Communication is one of the most urgent needs in Puerto Rico. Government officials must connect with each other to coordinate recovery efforts, and residents want to reach out to loved ones. Three-quarters of the island has no cell phone signal. Maria's fearsome winds knocked out all but about 100 of the island's 1,600 cell towers.

But the town of Guayama found a way to stay in touch.

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MARY LOUISE KELLY, HOST:

When 2-month-old Isaac Enrique Sanchez was diagnosed with pyloric stenosis, a condition that causes vomiting, dehydration and weight loss in infants, his parents were told that their son's condition was curable. The problem was that no hospital in the Rio Grande Valley of Texas had a pediatric surgery team capable of performing the operation on his stomach.

Of all the churches on the Texas coast battered by Hurricane Harvey, one of the hardest hit is St. Peter Catholic Church in Rockport. As it happens, St. Peter is the heart and soul of Aransas County's large Vietnamese population.

"This used to be our church. I haven't been inside to see the devastation," said Leah Oliva, a catechist and secretary there, as she gingerly stepped over broken glass and clumps of insulation.

In 2005, when the most destructive and costliest natural disaster in the history of the United States struck New Orleans, tens of thousands of people would wait out the rebuilding of their city in Houston. Now it's Houston's moment in history to recover from an epic inundation.

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RACHEL MARTIN, HOST:

Six days after Hurricane Harvey first crossed the Texas coast, Houston is still in rescue mode with people stranded in houses and apartments.

With the authorities overwhelmed by the scope of the flooding, private citizens have been rushing to Houston and towing their own boats to conduct rescues.

Rene Galvan has come to a makeshift boat launch on flooded Highway 90, looking for rescuers. In a soaked, blue hoodie, he sits anxiously in the bow of an aluminum boat, wondering how they're going to get to 14 members of his extended family who have been stranded by rising water.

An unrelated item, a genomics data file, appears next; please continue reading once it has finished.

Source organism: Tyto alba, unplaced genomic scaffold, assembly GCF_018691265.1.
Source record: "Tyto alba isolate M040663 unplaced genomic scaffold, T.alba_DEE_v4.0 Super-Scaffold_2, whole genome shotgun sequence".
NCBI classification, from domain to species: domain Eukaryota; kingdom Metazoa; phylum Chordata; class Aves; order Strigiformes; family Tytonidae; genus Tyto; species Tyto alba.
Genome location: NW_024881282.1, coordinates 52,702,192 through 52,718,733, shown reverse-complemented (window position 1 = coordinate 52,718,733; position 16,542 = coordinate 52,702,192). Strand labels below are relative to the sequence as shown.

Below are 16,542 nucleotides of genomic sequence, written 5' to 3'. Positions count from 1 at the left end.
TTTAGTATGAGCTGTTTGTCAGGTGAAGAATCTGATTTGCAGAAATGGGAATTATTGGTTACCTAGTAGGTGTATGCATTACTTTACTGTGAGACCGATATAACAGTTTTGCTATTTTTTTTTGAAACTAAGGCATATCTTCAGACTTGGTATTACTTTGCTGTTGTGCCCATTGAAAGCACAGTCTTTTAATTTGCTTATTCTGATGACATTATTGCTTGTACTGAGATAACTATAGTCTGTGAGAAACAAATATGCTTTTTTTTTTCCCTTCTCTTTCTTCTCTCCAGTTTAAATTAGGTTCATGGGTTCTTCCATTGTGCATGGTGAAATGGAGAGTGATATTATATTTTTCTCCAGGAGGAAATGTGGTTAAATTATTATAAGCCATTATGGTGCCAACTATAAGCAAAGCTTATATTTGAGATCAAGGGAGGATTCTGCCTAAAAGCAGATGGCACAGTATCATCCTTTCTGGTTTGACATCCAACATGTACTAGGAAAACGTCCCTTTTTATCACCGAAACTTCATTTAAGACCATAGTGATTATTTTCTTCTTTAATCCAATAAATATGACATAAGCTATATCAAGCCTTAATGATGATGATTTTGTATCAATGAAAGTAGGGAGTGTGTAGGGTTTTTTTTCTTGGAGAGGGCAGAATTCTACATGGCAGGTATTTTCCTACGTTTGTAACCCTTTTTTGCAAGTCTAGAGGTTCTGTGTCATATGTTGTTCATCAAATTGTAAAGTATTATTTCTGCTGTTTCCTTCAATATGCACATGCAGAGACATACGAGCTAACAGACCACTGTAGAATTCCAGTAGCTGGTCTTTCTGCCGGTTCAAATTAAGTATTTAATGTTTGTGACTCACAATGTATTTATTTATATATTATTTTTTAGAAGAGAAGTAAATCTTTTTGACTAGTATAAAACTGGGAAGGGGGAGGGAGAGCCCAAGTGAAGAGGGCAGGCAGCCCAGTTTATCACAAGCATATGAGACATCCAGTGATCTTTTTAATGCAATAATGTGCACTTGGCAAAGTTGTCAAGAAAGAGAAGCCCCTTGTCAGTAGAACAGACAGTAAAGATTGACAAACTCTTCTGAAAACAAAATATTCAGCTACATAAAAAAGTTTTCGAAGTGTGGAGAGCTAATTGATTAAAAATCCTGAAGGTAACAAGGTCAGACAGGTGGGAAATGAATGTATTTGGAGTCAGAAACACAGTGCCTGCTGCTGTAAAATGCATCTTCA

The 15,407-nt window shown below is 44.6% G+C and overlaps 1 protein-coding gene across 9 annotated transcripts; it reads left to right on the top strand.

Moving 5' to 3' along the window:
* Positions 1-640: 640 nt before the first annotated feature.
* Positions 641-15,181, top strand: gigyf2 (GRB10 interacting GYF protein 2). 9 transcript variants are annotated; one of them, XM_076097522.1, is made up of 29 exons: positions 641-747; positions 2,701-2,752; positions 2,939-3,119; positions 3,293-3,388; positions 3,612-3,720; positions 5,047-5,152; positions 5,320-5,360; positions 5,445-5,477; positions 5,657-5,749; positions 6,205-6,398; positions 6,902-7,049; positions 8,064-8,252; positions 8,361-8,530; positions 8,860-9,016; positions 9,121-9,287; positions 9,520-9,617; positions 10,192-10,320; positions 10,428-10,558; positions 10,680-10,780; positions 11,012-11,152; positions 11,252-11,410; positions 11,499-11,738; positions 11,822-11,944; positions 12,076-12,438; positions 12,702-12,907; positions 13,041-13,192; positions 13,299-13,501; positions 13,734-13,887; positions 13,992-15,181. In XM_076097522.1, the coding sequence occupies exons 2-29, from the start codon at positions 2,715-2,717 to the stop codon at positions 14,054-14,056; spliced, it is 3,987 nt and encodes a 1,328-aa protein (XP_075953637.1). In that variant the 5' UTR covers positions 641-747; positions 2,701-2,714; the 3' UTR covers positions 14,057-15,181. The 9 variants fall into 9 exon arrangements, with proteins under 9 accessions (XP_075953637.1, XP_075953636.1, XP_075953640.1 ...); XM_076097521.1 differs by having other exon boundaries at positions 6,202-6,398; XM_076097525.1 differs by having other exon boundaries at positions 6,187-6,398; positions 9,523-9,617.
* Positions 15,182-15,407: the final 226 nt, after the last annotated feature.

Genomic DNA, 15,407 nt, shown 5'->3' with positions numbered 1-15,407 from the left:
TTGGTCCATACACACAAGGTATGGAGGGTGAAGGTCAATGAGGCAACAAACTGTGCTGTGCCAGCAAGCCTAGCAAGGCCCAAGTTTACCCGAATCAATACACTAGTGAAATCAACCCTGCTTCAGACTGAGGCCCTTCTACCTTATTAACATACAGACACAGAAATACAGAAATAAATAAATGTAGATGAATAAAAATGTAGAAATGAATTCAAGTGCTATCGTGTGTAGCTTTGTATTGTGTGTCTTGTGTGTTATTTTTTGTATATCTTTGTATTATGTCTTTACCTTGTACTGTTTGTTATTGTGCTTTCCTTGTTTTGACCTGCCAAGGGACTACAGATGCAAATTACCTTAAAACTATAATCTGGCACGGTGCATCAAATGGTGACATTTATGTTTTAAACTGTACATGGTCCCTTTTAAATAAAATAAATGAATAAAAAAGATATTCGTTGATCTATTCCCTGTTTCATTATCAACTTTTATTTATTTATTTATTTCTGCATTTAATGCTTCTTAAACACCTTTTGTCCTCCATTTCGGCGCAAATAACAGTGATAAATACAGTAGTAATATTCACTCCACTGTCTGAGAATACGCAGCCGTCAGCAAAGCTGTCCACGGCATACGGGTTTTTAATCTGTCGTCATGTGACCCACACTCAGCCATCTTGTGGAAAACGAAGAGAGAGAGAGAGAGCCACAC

Houston is grappling with a disaster of epic proportions from Hurricane Harvey, as the now-tropical storm continues to dump rain on the region. On Sunday, the death toll rose to eight, including a family of six who drowned in a van while trying to escape the rising waters.

The historic Houston flood of 2017 is deepening, and with it, there are more water rescues — at least 2,000 by Monday afternoon. People who believed that they could wait it out or that the water would go down are realizing they have to get out.

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MICHEL MARTIN, HOST:

Brandon Martinez, 16, was one of nearly 40 undocumented immigrants found on a blistering summer day inside an unventilated trailer parked at a San Antonio Wal-Mart. Ten died, and Brandon barely survived.

Federal officials who interviewed some of the survivors say that the human cargo was assembled and loaded into the truck in the border city of Laredo.

Some had paid smugglers to take them across the Rio Grande in rafts. One immigrant said there were as many as 200 people in the back of the truck.

In the epicurean world, Northern California is famous for two intoxicants — wine and weed. With recreational marijuana about to be legal in the Golden State, some cannabis entrepreneurs are looking to the wine industry as a model.

On the elegant terrace of a winery overlooking the vineyard-covered hills of Sonoma County, north of San Francisco, a dozen invited guests are sipping pinot noir, nibbling hors d'oeuvres and taking hits off a water pipe.

Two-thousand miles away from the Supreme Court's vaulted ceiling and marble friezes, 60-year-old jobless mother Maria Guereca sat in her $20-a-month, one-room apartment with a fan and a hotplate — beside a picture of her dead son.

On Monday, the Court gave Guereca, who lives in Juarez, Mexico, a partial victory, saying a lower court erred in granting immunity to an agent who shot and killed her son.

Can the family of a slain Mexican teenager sue the federal agent who shot him across the U.S.-Mexico border for damages? The U.S. Supreme Court did not answer this question on Monday, instead opting to send a case back to a lower court.

The case centers on a larger question: whether the Constitution extends protection to an individual who is killed on foreign soil, even though that person is standing just a few yards outside the United States.